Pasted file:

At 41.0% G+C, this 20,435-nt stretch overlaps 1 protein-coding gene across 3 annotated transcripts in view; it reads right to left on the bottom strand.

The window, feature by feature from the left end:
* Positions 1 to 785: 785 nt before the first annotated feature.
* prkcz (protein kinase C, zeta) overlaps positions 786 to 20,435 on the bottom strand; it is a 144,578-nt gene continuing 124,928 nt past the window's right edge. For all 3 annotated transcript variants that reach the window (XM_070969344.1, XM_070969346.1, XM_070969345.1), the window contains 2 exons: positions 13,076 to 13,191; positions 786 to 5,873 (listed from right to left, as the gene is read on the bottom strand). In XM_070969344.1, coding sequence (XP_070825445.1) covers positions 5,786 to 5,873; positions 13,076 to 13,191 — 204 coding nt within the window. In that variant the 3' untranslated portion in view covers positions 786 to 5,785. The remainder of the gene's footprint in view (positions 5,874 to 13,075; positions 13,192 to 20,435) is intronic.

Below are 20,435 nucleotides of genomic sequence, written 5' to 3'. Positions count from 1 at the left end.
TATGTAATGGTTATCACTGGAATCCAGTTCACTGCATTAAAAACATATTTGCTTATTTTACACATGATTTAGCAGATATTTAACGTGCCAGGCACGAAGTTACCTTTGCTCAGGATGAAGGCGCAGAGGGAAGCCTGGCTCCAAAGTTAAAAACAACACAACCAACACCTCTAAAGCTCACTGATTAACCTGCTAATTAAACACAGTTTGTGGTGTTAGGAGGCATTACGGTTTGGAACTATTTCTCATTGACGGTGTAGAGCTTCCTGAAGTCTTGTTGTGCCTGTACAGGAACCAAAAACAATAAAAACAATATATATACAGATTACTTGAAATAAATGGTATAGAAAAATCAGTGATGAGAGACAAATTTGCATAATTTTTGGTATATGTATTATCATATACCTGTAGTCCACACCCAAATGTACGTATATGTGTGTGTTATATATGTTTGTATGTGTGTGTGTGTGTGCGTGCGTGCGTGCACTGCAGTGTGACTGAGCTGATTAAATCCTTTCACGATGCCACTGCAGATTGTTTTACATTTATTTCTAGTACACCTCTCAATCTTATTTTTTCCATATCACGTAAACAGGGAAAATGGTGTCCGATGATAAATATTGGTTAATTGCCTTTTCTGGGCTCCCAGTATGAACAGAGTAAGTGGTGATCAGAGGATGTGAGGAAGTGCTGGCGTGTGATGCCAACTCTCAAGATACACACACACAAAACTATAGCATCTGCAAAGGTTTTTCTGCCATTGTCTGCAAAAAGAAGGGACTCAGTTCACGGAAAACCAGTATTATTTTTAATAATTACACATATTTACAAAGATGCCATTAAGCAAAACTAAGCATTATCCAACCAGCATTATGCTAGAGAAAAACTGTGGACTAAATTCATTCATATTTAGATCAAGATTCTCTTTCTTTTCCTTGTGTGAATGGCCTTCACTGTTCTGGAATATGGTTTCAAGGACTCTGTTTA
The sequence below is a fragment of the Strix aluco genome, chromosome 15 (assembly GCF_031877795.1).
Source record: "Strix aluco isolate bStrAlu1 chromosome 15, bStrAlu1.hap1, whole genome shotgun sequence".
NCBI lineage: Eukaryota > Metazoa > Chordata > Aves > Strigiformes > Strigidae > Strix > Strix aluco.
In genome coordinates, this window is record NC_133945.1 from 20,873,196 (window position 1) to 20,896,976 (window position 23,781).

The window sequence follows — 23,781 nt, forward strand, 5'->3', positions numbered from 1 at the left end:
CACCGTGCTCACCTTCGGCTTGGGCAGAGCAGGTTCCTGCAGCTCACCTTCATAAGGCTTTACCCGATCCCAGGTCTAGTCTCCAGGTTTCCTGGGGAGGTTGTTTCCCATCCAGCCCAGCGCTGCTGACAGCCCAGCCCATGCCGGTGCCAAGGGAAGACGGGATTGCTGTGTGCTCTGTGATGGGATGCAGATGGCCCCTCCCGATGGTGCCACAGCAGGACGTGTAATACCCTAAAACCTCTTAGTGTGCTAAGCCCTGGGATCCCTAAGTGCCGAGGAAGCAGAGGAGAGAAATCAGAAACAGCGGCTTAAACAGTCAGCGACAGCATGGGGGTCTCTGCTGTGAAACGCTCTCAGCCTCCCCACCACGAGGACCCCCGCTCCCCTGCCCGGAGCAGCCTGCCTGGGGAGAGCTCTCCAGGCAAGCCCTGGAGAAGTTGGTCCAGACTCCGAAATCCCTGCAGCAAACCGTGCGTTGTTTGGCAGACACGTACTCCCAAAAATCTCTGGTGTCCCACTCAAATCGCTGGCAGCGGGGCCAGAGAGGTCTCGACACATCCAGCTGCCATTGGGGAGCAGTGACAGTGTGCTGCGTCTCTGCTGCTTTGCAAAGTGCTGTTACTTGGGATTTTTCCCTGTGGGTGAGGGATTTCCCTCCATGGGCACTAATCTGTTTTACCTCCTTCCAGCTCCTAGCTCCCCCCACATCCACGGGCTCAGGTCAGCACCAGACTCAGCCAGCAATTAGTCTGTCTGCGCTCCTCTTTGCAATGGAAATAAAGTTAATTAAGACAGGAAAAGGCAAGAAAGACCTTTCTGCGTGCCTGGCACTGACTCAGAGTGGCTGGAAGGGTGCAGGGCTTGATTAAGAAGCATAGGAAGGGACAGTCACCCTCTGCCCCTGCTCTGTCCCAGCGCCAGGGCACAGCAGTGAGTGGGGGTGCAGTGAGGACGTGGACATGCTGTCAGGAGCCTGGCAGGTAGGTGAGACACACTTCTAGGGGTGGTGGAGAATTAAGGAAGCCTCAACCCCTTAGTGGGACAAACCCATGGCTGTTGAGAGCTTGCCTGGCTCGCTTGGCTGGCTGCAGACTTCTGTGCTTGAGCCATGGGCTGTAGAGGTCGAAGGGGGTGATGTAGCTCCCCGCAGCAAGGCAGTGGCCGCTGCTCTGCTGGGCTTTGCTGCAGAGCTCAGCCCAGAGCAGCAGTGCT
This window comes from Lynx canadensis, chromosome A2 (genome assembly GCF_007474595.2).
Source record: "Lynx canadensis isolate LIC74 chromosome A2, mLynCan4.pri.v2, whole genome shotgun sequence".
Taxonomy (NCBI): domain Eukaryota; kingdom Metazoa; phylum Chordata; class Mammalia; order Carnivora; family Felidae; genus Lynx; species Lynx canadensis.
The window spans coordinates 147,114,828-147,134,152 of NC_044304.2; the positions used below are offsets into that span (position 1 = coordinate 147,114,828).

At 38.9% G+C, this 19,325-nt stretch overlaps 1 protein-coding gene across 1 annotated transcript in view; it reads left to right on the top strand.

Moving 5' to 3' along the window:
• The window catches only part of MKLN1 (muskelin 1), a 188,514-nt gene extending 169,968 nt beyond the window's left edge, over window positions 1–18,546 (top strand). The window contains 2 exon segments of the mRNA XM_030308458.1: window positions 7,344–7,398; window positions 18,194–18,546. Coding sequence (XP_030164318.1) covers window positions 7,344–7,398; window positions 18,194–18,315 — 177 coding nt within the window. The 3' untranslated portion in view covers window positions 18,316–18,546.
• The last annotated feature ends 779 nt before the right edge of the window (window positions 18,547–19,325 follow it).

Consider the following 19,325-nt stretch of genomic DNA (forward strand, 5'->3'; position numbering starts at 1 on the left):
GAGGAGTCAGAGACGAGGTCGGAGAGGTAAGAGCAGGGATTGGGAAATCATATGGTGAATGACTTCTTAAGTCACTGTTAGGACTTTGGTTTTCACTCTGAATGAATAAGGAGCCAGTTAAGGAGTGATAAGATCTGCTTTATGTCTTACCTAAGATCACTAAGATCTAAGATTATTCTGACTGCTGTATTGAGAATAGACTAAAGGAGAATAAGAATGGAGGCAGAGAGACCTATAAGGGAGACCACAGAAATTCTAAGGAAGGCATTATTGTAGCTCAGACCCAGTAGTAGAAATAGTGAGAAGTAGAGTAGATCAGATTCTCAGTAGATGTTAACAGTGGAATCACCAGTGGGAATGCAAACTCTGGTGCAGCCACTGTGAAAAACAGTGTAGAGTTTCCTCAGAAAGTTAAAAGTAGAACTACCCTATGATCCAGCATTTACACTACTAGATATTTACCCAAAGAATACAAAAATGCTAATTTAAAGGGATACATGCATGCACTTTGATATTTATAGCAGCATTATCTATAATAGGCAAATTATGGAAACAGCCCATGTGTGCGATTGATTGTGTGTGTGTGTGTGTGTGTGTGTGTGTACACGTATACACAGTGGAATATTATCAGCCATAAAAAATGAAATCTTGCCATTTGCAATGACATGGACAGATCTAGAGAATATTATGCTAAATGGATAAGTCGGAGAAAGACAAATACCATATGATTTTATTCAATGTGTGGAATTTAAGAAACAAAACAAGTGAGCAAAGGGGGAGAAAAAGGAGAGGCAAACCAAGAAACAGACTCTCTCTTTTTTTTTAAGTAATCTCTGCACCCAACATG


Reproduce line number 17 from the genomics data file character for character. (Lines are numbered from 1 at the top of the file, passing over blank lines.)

At 38.9% G+C, this 19,325-nt stretch overlaps 1 protein-coding gene across 1 annotated transcript in view; it reads left to right on the top strand.